Arena's pain drug fails phase 2b, prompting review of 'strategic options'

A phase 2b clinical trial of Arena Pharmaceuticals’ olorinab has missed its primary endpoint. The cannabinoid receptor 2 agonist failed to reduce abdominal pain in the overall population of irritable bowel syndrome (IBS) patients, but Arena pointed to a subgroup analysis as evidence of efficacy.

Arena made olorinab, then known as APD371, a key part of its future in 2017 when it offloaded the rights to its commercial weight-loss drug Belviq. A small phase 2a linked olorinab to reductions in pain in Crohn’s disease patients in 2018, leading Arena to start a larger phase 2b in IBS patients the next year.

Now, Arena has shared top-line findings from the 273-subject IBS study. The trial found olorinab was no better than placebo at reducing average abdominal pain scores at any of the three tested doses. Participants took one capsule three times a day for 12 weeks.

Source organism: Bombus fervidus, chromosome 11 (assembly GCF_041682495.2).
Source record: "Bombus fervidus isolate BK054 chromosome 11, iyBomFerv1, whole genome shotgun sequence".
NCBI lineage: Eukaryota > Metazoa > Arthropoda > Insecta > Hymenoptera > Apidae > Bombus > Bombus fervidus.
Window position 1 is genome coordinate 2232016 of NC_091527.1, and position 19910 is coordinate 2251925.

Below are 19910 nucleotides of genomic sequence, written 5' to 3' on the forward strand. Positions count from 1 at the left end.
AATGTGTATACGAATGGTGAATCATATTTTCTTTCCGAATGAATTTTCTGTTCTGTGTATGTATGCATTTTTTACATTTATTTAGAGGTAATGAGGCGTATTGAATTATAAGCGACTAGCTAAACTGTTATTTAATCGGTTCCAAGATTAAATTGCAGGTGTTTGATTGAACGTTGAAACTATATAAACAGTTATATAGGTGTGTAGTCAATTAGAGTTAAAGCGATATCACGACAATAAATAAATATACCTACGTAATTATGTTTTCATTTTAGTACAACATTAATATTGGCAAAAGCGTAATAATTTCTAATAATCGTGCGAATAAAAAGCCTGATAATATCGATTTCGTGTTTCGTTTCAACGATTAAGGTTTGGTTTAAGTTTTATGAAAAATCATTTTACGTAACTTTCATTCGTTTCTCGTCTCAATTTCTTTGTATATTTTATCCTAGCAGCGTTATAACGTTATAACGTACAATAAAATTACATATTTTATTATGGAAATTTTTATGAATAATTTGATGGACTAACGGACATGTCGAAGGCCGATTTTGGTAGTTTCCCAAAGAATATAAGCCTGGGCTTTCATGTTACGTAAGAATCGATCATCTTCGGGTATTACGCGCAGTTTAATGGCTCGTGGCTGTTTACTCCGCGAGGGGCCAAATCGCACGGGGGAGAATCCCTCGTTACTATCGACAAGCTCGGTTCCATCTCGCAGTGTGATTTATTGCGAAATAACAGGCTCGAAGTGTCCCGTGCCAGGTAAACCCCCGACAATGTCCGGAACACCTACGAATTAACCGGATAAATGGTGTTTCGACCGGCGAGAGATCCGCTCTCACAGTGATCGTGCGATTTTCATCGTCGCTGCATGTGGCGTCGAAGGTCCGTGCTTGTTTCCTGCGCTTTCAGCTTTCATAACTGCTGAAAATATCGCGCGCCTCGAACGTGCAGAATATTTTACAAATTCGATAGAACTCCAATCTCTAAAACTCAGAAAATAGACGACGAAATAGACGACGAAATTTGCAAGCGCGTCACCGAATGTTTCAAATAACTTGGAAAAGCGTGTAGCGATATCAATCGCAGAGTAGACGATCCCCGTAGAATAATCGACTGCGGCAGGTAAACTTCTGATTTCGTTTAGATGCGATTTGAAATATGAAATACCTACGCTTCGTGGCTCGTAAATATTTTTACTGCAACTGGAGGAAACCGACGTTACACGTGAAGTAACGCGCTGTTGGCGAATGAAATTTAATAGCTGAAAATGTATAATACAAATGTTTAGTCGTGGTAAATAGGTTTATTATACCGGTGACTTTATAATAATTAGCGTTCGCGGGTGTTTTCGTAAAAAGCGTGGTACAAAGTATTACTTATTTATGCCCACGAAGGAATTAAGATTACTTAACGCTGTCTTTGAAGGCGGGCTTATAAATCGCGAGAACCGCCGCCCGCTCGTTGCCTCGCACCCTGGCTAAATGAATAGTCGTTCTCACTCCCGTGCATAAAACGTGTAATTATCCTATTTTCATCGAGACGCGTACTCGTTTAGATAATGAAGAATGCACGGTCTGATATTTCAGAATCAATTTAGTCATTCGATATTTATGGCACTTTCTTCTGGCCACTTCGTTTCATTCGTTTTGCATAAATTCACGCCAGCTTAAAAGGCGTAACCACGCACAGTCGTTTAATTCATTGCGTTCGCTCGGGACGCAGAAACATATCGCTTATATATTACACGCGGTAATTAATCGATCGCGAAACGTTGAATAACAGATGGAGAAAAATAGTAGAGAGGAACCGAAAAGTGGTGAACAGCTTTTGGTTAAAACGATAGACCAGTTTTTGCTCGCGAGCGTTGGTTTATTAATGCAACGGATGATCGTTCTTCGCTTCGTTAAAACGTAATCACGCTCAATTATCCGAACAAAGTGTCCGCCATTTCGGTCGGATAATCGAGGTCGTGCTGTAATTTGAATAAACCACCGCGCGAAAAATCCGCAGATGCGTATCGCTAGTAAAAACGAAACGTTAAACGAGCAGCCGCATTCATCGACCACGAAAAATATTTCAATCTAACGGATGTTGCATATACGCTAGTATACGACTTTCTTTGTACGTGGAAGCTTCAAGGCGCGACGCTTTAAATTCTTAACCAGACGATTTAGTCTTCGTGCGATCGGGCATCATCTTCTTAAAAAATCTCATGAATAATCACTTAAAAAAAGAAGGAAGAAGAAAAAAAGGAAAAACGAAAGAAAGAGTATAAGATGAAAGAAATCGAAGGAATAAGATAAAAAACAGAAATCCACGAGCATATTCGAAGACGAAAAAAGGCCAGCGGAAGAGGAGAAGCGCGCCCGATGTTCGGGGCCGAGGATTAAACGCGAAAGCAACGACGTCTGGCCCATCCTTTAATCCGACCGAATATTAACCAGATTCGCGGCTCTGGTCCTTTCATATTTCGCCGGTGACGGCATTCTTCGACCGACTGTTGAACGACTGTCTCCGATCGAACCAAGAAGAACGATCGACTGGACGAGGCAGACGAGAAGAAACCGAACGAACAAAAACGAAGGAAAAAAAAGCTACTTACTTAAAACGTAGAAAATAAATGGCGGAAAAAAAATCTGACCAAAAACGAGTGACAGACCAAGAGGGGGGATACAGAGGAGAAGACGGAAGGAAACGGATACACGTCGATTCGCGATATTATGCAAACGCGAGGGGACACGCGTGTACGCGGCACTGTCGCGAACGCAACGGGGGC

The failure in the overall population left Arena looking to a pre-specified subgroup analysis for signs the drug works. In patients with moderate to severe pain at baseline, the 50-mg dose was linked to a 1.64 point reduction in pain scores compared to placebo. Arena said the difference was statistically significant and clinically meaningful.

Physicians quoted by Arena called the results promising, but the company’s long-term plans for the drug candidate are unclear. “We expect to evaluate possible strategic options for olorinab, while maintaining our commitment to the GI community and remaining focused on advancing our clinical programs for etrasimod in ulcerative colitis, Crohn’s disease and eosinophilic esophagitis,” Arena CEO Amit Munshi said in a statement.

While the future of olorinab is uncertain, Arena has made progress with the other experimental medicines it hitched its future to back in 2017. United Therapeutics paid $800 million to license pulmonary arterial hypertension drug ralinepag, and etrasimod has advanced into a broad phase 3 program.

Those successes have helped send Arena’s stock up more than 400% since it sold the rights to Belviq at the start of 2017. The failure of olorinab put a small dent in those gains, sending shares in Arena down 9% after-hours.